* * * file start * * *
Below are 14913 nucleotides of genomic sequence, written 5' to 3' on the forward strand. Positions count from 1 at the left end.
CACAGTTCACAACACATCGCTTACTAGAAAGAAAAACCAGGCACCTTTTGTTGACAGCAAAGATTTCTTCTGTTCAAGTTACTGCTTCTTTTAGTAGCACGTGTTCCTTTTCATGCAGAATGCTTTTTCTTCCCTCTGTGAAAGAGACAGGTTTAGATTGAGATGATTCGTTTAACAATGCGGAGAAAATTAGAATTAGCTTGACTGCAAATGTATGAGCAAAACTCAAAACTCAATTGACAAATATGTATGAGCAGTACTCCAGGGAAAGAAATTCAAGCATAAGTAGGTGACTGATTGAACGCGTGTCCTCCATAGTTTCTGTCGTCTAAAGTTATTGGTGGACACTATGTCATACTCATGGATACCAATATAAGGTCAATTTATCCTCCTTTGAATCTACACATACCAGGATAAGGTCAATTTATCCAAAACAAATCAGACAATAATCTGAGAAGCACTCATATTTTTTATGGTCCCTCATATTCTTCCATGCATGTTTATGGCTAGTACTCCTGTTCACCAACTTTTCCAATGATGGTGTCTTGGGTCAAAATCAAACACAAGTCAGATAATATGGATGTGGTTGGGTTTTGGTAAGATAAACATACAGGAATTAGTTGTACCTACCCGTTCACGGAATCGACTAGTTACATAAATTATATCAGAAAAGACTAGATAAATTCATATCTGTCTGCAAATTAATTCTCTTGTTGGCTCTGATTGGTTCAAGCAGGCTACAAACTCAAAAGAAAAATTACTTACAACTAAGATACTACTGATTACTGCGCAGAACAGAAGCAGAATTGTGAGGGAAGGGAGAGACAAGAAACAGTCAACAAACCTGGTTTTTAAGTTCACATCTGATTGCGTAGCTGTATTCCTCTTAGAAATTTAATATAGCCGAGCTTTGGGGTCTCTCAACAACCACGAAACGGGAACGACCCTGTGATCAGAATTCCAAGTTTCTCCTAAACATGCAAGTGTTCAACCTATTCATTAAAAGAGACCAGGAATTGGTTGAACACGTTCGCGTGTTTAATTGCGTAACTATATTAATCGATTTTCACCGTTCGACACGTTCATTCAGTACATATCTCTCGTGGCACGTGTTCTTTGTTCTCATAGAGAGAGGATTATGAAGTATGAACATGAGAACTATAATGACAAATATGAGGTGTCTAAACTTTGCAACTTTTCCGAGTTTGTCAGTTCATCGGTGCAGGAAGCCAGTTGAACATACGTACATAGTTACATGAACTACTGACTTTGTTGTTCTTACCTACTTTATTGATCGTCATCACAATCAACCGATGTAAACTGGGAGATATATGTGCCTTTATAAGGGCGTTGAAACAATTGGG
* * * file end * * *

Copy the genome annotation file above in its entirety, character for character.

Below are 14913 nucleotides of genomic sequence, written 5' to 3' on the forward strand. Positions count from 1 at the left end.
CACAGTTCACAACACATCGCTTACTAGAAAGAAAAACCAGGCACCTTTTGTTGACAGCAAAGATTTCTTCTGTTCAAGTTACTGCTTCTTTTAGTAGCACGTGTTCCTTTTCATGCAGAATGCTTTTTCTTCCCTCTGTGAAAGAGACAGGTTTAGATTGAGATGATTCGTTTAACAATGCGGAGAAAATTAGAATTAGCTTGACTGCAAATGTATGAGCAAAACTCAAAACTCAATTGACAAATATGTATGAGCAGTACTCCAGGGAAAGAAATTCAAGCATAAGTAGGTGACTGATTGAACGCGTGTCCTCCATAGTTTCTGTCGTCTAAAGTTATTGGTGGACACTATGTCATACTCATGGATACCAATATAAGGTCAATTTATCCTCCTTTGAATCTACACATACCAGGATAAGGTCAATTTATCCAAAACAAATCAGACAATAATCTGAGAAGCACTCATATTTTTTATGGTCCCTCATATTCTTCCATGCATGTTTATGGCTAGTACTCCTGTTCACCAACTTTTCCAATGATGGTGTCTTGGGTCAAAATCAAACACAAGTCAGATAATATGGATGTGGTTGGGTTTTGGTAAGATAAACATACAGGAATTAGTTGTACCTACCCGTTCACGGAATCGACTAGTTACATAAATTATATCAGAAAAGACTAGATAAATTCATATCTGTCTGCAAATTAATTCTCTTGTTGGCTCTGATTGGTTCAAGCAGGCTACAAACTCAAAAGAAAAATTACTTACAACTAAGATACTACTGATTACTGCGCAGAACAGAAGCAGAATTGTGAGGGAAGGGAGAGACAAGAAACAGTCAACAAACCTGGTTTTTAAGTTCACATCTGATTGCGTAGCTGTATTCCTCTTAGAAATTTAATATAGCCGAGCTTTGGGGTCTCTCAACAACCACGAAACGGGAACGACCCTGTGATCAGAATTCCAAGTTTCTCCTAAACATGCAAGTGTTCAACCTATTCATTAAAAGAGACCAGGAATTGGTTGAACACGTTCGCGTGTTTAATTGCGTAACTATATTAATCGATTTTCACCGTTCGACACGTTCATTCAGTACATATCTCTCGTGGCACGTGTTCTTTGTTCTCATAGAGAGAGGATTATGAAGTATGAACATGAGAACTATAATGACAAATATGAGGTGTCTAAACTTTGCAACTTTTCCGAGTTTGTCAGTTCATCGGTGCAGGAAGCCAGTTGAACATACGTACATAGTTACATGAACTACTGACTTTGTTGTTCTTACCTACTTTATTGATCGTCATCACAATCAACCGATGTAAACTGGGAGATATATGTGCCTTTATAAGGGCGTTGAAACAATTGGG